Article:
Kiss Me First By Lottie Moggach

Title: Kiss Me First

Author: Lottie Moggach

Publisher: Picador

First Published: 2013

Blurb:

A chilling and intense first novel, this is the story of a solitary young woman drawn into an online world run by a charismatic web guru who entices her into impersonating a glamorous but desperate woman.

When Leila discovers the website Red Pill, she feels she has finally found people who understand her. A sheltered young woman raised by her mother, Leila has often struggled to connect with the girls at school; but on Red Pill, a chat forum for ethical debate, Leila comes into her own, impressing the website’s founder, a brilliant and elusive man named Adrian. Leila is thrilled when Adrian asks to meet her, and is flattered when he invites her to be part of “Project Tess.”

Tess is a woman Leila might never have met in real life. She is beautiful, urbane, witty, and damaged. As they email, chat, and Skype, Leila becomes enveloped in the world of Tess, learning every single thing she can about this other woman–because soon, Leila will have to become her. (From Goodreads, 17th January 2014)

Review:

Reading the blurb of ‘Kiss Me First’ I knew I had to read this book! This is a brave first novel, but it is very well done. We are reading about suicide, but rather than stopping someone from killing themselves we are giving them the chance to go without the guilt of leaving their family aware of their death.

Leila begins posting on the forums of Red Pill, a website discussing philosophy and debating ethical issues. Leila feels that she has finally found like minded people, and begins to build a good reputation on the site. Soon she is contacted by the sites founder, Adrian, asking Leila to meet. And so begins ‘Project Tess’. Leila is learning all about Tess. Leila is going to pretend to be Tess after Tess commits suicide.

This hard hitting, very controversial topic just drew me in. At first I was surprised when I realised that this book was written retrospectively in Leila’s voice. But this works well. You begin to build up to understanding why she did what she did, and why she has reached where she currently is. This is a novel that you know has taken a lot of planning, and is skillfully put together.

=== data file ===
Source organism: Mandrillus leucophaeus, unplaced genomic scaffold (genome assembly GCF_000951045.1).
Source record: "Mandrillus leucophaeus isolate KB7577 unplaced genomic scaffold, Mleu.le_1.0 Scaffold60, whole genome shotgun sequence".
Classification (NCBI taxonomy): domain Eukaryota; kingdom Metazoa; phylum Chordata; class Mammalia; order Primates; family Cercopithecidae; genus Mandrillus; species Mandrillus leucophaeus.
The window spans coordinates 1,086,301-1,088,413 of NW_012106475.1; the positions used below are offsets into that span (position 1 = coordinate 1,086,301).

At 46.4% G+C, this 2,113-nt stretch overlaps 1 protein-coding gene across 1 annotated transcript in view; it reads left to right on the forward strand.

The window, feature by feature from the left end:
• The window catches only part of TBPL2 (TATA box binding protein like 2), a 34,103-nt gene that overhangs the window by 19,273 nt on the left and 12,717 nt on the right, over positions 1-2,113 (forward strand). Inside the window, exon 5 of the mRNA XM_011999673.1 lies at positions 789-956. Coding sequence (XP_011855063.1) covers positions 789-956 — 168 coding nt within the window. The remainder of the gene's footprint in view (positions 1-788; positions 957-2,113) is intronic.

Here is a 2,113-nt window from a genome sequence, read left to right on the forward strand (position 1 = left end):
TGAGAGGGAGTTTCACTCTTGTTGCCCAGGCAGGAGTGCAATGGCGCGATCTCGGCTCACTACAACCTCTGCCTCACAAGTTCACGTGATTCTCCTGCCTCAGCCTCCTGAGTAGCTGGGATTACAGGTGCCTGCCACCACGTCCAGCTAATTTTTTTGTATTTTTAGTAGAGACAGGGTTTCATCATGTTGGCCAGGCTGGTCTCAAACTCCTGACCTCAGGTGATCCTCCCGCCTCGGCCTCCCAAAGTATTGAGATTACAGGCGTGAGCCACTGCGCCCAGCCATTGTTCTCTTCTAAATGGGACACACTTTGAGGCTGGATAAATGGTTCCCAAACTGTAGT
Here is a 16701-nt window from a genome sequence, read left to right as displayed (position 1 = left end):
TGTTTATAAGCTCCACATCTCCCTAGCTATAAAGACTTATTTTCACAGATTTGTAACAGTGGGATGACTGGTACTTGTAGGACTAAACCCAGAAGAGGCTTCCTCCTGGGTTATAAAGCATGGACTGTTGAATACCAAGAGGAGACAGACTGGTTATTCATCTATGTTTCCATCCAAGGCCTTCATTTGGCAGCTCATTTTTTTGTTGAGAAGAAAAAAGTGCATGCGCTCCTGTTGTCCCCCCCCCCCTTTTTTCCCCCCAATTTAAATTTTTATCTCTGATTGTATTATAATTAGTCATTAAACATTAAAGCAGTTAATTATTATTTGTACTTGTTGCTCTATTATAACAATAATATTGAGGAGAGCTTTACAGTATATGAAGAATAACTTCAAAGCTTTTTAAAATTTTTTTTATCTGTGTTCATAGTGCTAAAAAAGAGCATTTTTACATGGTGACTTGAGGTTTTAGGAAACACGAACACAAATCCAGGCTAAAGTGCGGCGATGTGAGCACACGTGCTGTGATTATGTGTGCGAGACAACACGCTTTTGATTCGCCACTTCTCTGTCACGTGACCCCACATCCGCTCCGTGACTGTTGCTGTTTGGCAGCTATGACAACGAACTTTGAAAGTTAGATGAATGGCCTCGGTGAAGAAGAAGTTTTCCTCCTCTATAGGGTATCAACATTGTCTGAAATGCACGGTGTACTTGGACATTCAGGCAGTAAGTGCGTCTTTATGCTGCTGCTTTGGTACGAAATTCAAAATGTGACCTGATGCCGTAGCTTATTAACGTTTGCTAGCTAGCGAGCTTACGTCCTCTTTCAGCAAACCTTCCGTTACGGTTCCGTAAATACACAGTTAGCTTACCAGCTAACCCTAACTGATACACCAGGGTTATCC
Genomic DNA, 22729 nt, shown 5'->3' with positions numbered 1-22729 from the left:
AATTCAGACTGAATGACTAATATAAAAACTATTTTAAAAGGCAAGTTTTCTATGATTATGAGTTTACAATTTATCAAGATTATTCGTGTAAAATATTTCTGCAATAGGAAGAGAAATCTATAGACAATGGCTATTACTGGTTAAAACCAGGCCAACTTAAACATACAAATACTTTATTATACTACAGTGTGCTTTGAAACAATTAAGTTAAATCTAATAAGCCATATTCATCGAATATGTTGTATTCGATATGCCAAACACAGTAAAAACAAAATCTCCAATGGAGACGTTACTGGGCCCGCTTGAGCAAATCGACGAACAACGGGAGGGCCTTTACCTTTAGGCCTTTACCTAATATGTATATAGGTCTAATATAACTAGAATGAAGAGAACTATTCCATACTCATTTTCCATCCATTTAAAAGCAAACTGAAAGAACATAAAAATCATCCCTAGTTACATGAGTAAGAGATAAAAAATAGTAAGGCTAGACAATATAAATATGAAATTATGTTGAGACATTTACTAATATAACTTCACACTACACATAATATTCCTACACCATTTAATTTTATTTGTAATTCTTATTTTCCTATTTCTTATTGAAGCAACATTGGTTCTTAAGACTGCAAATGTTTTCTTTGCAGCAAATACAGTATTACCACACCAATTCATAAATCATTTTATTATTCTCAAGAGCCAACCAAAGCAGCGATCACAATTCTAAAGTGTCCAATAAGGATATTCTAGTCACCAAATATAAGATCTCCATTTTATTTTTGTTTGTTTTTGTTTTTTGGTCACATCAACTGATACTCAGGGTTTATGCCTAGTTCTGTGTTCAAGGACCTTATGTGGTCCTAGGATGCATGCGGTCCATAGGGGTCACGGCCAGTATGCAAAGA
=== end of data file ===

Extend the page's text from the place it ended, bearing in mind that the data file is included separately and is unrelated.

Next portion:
This was an excellent thought provoking book that I would recommend to those who like psychological thrillers, and for those who want to have a good debate with other readers. Yes, I would say this is a book group novel. Or could lead to good debates in the classroom/lecture.

I can imagine some people will find this novel difficult due to the focus on suicide, but this is such a risky book that would always be the case. If you want a book that will make you think, pick this up.

However, this is all positive, yet I can only give ‘Kiss Me First’ a 4 out of 5. Why is this? Well I expected slightly more for some reason, I felt at points the novel stood still, and didn’t have as much speed as I expect. But despite this I still loved this novel, would read it again, and recommend to people.

4 out of 5.

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Your Voice in my Head By Emma Forrest

Title: Your Voice in my Head

Author: Emma Forrest

First Published: 1st January 2011

Publisher: Bloomsbury Publishing PLC

Blurb: